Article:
1: The Rescued

1: The Rescued

From Chicken Soup for the Soul: What I Learned from the Dog

The Rescued

The hunger for love is much more difficult to remove than the hunger for bread.

~Mother Teresa

Panda was not an ordinary dog. He was the favorite Border Collie of our rancher friends, Pat and Sharon. Panda was much more than a favorite pet. He was a highly trained sheep dog that could herd a flock or a single sheep based on a series of varying, whistled commands. That made him a very valuable dog: several thousand dollars if he were sold, which he would never have been. Panda’s real value went beyond his skills. Those who have loved pets know what I mean.

Pat and Sharon came to the city to visit. While staying at a relative’s home, Panda disappeared. There was a frantic, ever-expanding search of the yard, the neighborhood, and a large park nearby. They called us to assist in the search, which we did, but there was no sign of Panda.

The next day we repeated the search, but Pat and Sharon had to return home that evening. Pat’s sister and my wife agreed to split the duty of checking the city animal pound and Dumb Friends League each day, which they did for three months. We printed flyers and posted them throughout the neighborhood and the park, but to no avail.

As the months slipped by, the thoughts of Panda became more and more infrequent. We had long ago given up hope of finding him, and shifted our hopes to the unknowable—hoping instead that somehow he was in a new, loving home.

Nearly two years later my wife and I were driving along a parkway near the downtown area. We passed an obviously homeless man lying fifty feet away on a sunny, grassy spot. Next to him was a Border Collie. My wife shouted, “That’s Panda! Go around the block!”

“What? Panda?” I said blankly.

“Panda! Pat and Sharon’s Panda! Go around the block.”

I said, “What? You glimpse some guy with a dog from fifty feet, and think it is a dog you’ve seen only a dozen times in your life, the last time two years ago? You have to be kidding!”

To humor her, I turned and we made a loop and drove by again. My wife became more certain that the dog was Panda and I became more certain that she had just made a leap into some alternate, delusional state.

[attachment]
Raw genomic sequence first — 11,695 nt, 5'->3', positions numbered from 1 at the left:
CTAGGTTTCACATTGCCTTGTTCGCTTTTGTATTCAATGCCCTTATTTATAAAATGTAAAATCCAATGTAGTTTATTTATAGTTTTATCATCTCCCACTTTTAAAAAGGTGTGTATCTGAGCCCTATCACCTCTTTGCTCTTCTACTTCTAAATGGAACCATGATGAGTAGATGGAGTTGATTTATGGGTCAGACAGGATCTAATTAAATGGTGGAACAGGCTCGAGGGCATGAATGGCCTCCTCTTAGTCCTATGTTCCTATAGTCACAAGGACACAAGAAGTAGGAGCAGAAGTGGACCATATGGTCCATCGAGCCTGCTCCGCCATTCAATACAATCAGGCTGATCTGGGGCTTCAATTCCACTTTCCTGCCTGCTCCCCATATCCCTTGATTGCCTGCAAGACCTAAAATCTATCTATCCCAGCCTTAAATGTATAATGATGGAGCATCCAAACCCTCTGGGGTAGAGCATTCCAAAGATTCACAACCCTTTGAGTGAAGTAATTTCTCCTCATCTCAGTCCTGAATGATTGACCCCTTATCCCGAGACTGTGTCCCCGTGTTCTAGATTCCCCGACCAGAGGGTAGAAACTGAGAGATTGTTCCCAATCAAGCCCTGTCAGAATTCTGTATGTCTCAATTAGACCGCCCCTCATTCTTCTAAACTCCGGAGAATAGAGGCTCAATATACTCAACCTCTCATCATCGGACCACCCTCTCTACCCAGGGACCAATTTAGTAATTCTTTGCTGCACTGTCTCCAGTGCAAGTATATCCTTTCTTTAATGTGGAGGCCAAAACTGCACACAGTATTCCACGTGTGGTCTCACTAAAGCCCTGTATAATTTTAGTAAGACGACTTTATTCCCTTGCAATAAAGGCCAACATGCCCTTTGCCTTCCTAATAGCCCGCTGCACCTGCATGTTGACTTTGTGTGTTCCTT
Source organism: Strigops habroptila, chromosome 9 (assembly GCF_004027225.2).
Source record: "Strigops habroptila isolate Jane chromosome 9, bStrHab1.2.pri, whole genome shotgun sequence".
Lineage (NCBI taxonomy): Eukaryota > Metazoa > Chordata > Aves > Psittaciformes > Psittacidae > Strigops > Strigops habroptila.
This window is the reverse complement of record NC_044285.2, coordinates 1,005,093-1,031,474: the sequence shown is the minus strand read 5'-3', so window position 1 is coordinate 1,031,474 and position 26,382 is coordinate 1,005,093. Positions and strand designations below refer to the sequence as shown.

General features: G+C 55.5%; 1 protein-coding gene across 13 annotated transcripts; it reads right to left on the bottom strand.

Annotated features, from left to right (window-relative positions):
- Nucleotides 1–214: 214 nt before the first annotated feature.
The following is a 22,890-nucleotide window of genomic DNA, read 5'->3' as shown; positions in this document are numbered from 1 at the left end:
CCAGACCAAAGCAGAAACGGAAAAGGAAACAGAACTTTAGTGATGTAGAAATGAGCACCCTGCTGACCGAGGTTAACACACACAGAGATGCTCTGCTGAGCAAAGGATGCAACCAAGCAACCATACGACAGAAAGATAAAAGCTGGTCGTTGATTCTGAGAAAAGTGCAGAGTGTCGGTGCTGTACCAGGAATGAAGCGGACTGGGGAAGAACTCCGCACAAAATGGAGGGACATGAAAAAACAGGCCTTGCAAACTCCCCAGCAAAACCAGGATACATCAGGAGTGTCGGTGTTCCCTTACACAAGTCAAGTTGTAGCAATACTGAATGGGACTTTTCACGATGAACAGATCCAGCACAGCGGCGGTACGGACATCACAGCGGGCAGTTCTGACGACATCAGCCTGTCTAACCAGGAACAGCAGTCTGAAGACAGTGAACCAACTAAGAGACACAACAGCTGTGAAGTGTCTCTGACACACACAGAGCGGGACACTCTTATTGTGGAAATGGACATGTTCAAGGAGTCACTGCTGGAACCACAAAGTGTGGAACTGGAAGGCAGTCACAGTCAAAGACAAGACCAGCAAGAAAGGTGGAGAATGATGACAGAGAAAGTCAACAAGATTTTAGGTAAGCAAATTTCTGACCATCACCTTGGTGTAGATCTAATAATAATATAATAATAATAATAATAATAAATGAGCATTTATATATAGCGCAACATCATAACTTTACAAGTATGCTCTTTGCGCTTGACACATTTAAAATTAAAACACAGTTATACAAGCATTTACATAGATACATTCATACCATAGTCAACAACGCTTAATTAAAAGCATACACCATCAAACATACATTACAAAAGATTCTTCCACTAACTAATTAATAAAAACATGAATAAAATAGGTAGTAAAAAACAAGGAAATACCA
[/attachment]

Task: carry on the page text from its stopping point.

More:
When we got home, she immediately called Sharon. As luck would have it, Pat was going to be in a nearby town that weekend, and decided to drive the extra seventy miles into the city.

We explained to Pat the area where we had seen the pair. He went there and quickly spotted them. Pat parked nearby and walked over to them, stopping about twenty feet away.

So there they were—the dog, the homeless man, and the rancher, face to face. Pat whistled a command and the dog raced immediately to Pat’s feet and sat, wagging his tail furiously. Even after two years of separation, Panda’s reaction to the command was instantaneous. Panda had been found!

The homeless man was clearly surprised at the dog’s response, as evidenced by his shocked look, which quickly turned into a concerned look.

Pat said, “Is this your dog?”

“Yeah, I found him a couple of years ago,” the man said. “But he looks like he knows you.”

“Yep, and I know him,” Pat said.

There were a few seconds of awkward silence. The grizzled man cleared his throat and rubbed his chin as Pat knelt down and stroked Panda’s muzzle and shoulder. Panda wiggled from the tip of his tail to his middle, licking Pat’s hand and arm.

“I know that dog is yours,” the man said, “but you gotta know that he is my life. He is my only friend in this world. I found a vet who gives him free care, and the store downtown gives me dog food for him. I take care of him and he takes care of me.”

“I’m sure that is true,” Pat replied. “Where did you find him?”

“Down by the park. He wasn’t very streetwise. He almost got hit in traffic, so I rescued him.”

Panda then wandered back over to the man and sat beside him, but didn’t take his eyes off Pat.

“What are you gonna do,” the man asked?

“I don’t know,” Pat said. “Panda’s a great dog, and great with the sheep. He and I traveled a lot of miles together.”

“I knew he was smart and well trained,” the man said.

Another long and awkward silence followed. Pat stood up, and Panda immediately came to him and sat at his feet, looking up expectantly.

Far too many dogs have no one to love them, while other dogs are lucky enough to have someone who does, but it is the rare dog that is truly loved by two unconnected people. Panda was fortunate enough to be one of those dogs.

We saw the homeless man walking or lying with Panda quite a few times over the following years. I am still not sure if the homeless man rescued Panda, or if Panda rescued the homeless man.

~Daniel James

More stories from our partners